Now that we can move on, let’s get to the good stuff: homes! Goodness, where do I begin? Are you interested in a Hollywood glam high-rise overlooking Turtle Creek? Or an adorable cottage hidden in the historical Perry Heights? Or maybe you want a sizable town home convenient to Highland Park. ( This is a town home we have listed in Oak Lawn). Even your business choices range from commercial office space to rezoned residential homes. Whether you attempt to discover every condominium in the area or try to keep track of the apartment complexes popping up within weeks, you will never get bored exploring the diverse architecture.

And, if I were to sum up Oak Lawn as a whole, diverse is exactly how I would describe it. The broad range of people (and dogs!) within this lovely little neighborhood make it one of the most interesting parts of Dallas. I encourage you to check out the extensive LGBT collection at the Oak Lawn Dallas Public Library. I suggest you take your next date to the other Library, located in the Warwick Melrose Hotel. I challenge you to count and categorize every restaurant in the area (double challenge to try them all!). And, hopefully, I inspire you to seriously consider calling Oak Lawn, home.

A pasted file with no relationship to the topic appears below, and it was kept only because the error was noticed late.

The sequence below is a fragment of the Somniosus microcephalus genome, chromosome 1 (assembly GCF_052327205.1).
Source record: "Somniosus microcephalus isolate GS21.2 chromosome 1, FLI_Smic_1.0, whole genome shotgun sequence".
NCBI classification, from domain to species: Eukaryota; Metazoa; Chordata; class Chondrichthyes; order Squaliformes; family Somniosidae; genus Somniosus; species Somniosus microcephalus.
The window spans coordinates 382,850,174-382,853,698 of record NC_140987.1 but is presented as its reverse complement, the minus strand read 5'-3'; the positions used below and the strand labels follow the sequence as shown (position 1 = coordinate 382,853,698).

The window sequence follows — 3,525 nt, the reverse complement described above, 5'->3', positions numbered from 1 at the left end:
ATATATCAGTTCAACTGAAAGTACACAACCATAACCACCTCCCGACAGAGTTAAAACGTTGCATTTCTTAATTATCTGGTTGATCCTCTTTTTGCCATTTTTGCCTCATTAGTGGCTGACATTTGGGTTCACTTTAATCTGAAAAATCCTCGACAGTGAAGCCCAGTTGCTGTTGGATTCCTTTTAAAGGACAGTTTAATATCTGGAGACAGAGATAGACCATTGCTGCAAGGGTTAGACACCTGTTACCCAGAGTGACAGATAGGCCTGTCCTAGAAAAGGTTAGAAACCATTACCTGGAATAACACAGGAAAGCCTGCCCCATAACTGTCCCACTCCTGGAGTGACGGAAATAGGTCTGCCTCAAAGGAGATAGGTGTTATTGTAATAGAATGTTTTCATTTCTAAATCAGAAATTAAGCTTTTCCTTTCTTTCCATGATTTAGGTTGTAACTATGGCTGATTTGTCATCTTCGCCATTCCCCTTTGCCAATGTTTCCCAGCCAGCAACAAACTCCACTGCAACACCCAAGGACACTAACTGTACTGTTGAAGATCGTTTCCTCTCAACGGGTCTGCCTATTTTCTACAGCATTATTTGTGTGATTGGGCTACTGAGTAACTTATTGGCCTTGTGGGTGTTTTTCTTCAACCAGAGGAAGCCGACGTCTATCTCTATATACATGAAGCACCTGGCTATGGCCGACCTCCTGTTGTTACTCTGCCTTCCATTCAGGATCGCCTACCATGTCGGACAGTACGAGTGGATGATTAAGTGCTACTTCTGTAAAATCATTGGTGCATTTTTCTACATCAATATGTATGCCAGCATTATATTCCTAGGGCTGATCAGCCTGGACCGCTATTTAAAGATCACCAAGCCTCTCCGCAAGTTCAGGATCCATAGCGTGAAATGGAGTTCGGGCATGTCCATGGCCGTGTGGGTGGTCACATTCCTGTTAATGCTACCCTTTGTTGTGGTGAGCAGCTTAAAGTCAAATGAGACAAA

Nina Ojeda REALTOR®, oak lawn resident and a doberman’s pet human

Haute Gallery

HauteGalleryBlackCroppedAre you looking for ways to start off your Mardi Gras weekend? We want to welcome you to  Haute Realty’s gallery event, Haute Gallery, on Saturday, March 1, at Classic Pilates for a glass of wine and a peek at some stunning art by local Dallas artists.